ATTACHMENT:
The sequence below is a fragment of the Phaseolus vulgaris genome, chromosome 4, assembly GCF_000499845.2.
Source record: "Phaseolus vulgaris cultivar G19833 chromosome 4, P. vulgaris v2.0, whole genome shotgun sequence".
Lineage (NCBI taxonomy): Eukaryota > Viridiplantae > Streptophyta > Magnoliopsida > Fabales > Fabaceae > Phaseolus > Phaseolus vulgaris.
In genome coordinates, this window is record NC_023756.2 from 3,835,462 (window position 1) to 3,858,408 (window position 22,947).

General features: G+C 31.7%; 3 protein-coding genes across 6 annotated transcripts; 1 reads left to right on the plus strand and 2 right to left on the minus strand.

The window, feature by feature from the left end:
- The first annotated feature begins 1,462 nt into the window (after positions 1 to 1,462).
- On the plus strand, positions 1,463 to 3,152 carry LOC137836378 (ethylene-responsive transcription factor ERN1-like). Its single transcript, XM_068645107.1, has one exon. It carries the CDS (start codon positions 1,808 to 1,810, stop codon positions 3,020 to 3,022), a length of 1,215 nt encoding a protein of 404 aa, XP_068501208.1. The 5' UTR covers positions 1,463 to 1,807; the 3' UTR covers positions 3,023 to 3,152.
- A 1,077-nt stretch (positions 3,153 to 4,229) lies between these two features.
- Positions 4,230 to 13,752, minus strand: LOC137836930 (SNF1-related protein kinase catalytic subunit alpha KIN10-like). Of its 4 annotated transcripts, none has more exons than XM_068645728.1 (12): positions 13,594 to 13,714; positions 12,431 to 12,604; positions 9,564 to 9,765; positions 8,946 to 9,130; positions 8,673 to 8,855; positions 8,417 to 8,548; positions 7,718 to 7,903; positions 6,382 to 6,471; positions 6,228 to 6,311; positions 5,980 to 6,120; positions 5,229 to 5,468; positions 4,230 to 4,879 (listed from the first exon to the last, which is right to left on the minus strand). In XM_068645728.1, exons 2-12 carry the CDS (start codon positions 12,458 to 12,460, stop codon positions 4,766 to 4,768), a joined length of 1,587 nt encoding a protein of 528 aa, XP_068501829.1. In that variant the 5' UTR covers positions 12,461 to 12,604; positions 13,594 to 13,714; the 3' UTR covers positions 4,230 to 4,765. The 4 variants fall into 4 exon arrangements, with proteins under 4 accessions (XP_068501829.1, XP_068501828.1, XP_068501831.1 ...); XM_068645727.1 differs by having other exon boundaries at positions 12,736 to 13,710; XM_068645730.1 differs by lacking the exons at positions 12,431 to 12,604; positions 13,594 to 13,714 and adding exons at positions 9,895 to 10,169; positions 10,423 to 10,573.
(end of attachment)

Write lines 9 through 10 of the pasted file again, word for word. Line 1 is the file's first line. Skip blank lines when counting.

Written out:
- A 1,077-nt stretch (positions 3,153 to 4,229) lies between these two features.
- Positions 4,230 to 13,752, minus strand: LOC137836930 (SNF1-related protein kinase catalytic subunit alpha KIN10-like). Of its 4 annotated transcripts, none has more exons than XM_068645728.1 (12): positions 13,594 to 13,714; positions 12,431 to 12,604; positions 9,564 to 9,765; positions 8,946 to 9,130; positions 8,673 to 8,855; positions 8,417 to 8,548; positions 7,718 to 7,903; positions 6,382 to 6,471; positions 6,228 to 6,311; positions 5,980 to 6,120; positions 5,229 to 5,468; positions 4,230 to 4,879 (listed from the first exon to the last, which is right to left on the minus strand). In XM_068645728.1, exons 2-12 carry the CDS (start codon positions 12,458 to 12,460, stop codon positions 4,766 to 4,768), a joined length of 1,587 nt encoding a protein of 528 aa, XP_068501829.1. In that variant the 5' UTR covers positions 12,461 to 12,604; positions 13,594 to 13,714; the 3' UTR covers positions 4,230 to 4,765. The 4 variants fall into 4 exon arrangements, with proteins under 4 accessions (XP_068501829.1, XP_068501828.1, XP_068501831.1 ...); XM_068645727.1 differs by having other exon boundaries at positions 12,736 to 13,710; XM_068645730.1 differs by lacking the exons at positions 12,431 to 12,604; positions 13,594 to 13,714 and adding exons at positions 9,895 to 10,169; positions 10,423 to 10,573.